Merck said it has pushed back regulatory plans for an experimental cardiovascular pill that has been hailed by some as a possible follow-on to blockbuster cholesterol drug Zocor.
The company will not file a worldwide marketing application next year for MK-524B, its investigational combination drug containing simvastatin and a novel compound said to raise good cholesterol and lower bad cholesterol and triglyceride levels. Late-stage clinical trials continue, although a new filing date has not been determined.
While the fixed-dose combo pill’s schedule is delayed, Merck said it’s on track to file MK-524A, the code name for the novel half of the compound, in 2007. Merck had announced earlier this year that, due to formulation issues with the fixed-dose combination, the MK-524B Phase III program would continue with MK-524A co-administered with simvastatin.
Merck’s cardiovascular pipeline has been a closely watched one, especially since last December when the company announced its regulatory filing plans for MK-524B. Merck is looking to replace Zocor, which went off patent in June.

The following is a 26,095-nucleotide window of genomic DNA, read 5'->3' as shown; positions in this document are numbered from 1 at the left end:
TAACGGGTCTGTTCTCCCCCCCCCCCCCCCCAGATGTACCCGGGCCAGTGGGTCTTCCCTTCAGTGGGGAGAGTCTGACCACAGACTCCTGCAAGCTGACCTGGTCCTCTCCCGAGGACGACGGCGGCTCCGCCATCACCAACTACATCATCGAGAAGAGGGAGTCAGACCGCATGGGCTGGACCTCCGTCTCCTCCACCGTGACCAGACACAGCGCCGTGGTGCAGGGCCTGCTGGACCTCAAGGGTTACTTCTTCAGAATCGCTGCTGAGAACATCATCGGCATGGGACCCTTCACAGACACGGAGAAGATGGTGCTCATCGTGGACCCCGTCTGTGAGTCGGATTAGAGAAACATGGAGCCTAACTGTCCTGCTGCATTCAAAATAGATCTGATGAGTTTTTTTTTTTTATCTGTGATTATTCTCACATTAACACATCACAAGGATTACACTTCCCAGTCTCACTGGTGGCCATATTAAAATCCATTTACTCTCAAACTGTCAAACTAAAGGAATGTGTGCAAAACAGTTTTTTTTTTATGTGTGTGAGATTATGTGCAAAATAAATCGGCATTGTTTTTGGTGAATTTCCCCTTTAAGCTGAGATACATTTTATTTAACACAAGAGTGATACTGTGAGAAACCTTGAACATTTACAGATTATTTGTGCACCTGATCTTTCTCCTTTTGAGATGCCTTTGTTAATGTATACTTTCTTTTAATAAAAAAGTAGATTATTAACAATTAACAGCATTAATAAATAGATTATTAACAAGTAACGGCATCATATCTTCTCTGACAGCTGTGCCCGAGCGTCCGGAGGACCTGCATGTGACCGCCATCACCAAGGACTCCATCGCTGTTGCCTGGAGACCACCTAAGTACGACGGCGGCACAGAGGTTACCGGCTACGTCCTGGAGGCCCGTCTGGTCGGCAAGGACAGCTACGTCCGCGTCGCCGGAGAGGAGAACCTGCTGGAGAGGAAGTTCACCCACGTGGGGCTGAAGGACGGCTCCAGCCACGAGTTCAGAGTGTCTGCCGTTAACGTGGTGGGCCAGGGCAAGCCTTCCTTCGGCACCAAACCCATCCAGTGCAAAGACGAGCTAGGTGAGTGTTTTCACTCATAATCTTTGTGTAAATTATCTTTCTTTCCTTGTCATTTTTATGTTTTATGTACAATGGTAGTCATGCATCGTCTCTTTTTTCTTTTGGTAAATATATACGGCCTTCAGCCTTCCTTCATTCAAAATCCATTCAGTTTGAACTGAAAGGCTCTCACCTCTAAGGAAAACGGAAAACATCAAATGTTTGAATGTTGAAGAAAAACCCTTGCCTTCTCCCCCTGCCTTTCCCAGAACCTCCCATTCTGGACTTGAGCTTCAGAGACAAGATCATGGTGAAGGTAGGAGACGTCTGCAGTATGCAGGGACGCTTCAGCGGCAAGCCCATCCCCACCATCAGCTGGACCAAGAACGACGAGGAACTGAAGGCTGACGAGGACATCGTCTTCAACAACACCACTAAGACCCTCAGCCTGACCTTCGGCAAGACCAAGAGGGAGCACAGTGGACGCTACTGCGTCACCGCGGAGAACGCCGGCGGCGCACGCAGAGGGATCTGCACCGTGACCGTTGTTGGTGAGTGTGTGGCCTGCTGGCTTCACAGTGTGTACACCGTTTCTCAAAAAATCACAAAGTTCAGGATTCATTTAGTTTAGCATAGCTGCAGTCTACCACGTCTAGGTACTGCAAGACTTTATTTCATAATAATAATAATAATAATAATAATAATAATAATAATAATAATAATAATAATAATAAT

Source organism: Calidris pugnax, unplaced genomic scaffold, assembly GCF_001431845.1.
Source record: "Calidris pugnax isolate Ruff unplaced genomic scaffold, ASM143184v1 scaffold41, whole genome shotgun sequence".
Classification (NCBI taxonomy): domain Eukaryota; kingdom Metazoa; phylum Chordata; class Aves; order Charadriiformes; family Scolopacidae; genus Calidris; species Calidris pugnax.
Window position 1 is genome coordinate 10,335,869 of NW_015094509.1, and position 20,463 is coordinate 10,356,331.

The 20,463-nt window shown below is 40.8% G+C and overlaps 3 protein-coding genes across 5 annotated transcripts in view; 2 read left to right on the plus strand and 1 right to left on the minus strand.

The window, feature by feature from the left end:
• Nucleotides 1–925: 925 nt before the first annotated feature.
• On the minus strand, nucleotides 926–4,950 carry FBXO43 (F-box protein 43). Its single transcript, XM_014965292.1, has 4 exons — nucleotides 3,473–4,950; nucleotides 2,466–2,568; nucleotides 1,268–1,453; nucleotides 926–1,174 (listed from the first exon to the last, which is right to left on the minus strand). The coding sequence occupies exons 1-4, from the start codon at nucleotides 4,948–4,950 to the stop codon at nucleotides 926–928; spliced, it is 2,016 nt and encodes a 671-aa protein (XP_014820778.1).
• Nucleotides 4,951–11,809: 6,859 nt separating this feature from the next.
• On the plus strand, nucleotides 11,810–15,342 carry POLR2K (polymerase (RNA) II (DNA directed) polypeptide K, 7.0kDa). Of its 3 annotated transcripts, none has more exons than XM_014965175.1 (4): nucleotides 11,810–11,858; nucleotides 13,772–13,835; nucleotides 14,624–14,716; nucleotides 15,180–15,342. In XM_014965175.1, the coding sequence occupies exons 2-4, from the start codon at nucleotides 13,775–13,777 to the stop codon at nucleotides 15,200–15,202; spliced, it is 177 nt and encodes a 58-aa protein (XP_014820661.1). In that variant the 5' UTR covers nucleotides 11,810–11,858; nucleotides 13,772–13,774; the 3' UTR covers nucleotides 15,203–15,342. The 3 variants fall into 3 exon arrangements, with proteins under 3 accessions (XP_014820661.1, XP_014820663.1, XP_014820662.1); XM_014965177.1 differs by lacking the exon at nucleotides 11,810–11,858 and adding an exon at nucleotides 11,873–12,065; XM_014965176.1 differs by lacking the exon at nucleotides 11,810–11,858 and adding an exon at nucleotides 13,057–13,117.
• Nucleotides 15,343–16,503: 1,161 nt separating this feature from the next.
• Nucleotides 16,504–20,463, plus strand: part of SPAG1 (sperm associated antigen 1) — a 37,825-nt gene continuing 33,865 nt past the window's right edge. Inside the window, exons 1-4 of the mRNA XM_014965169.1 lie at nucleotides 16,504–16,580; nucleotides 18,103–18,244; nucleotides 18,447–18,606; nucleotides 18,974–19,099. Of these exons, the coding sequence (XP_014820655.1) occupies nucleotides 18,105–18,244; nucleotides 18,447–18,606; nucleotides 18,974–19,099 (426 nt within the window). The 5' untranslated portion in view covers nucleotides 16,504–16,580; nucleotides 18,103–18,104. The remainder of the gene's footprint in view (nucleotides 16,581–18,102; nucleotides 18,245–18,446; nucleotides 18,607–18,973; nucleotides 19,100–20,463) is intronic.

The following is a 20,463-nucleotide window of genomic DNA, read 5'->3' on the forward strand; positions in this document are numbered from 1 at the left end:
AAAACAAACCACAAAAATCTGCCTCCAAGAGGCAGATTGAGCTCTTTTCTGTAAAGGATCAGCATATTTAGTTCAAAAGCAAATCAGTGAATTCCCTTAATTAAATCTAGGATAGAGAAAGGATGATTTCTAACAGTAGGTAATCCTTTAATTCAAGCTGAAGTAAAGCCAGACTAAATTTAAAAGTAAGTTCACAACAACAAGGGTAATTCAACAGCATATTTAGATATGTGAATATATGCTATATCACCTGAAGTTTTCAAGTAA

Separately, the Star-Ledger reported that Merck has been secretly testing a so-called CETP-inhibitor, a type of drug that lowers bad cholesterol and raises good cholesterol. The company registered a clinical trial for a cholesterol agent, dubbed MK-0859, on clinicaltrials.gov, the federal site that tracks drug company studies. The site notes that the agent is in Phase II testing. A Merck spokesman told The Star-Ledger it has not confirmed the agent’s mechanism of action and that it would likely do so at an upcoming business briefing in December.
This material may not be published, broadcast, rewritten or redistributed in any form without prior authorization.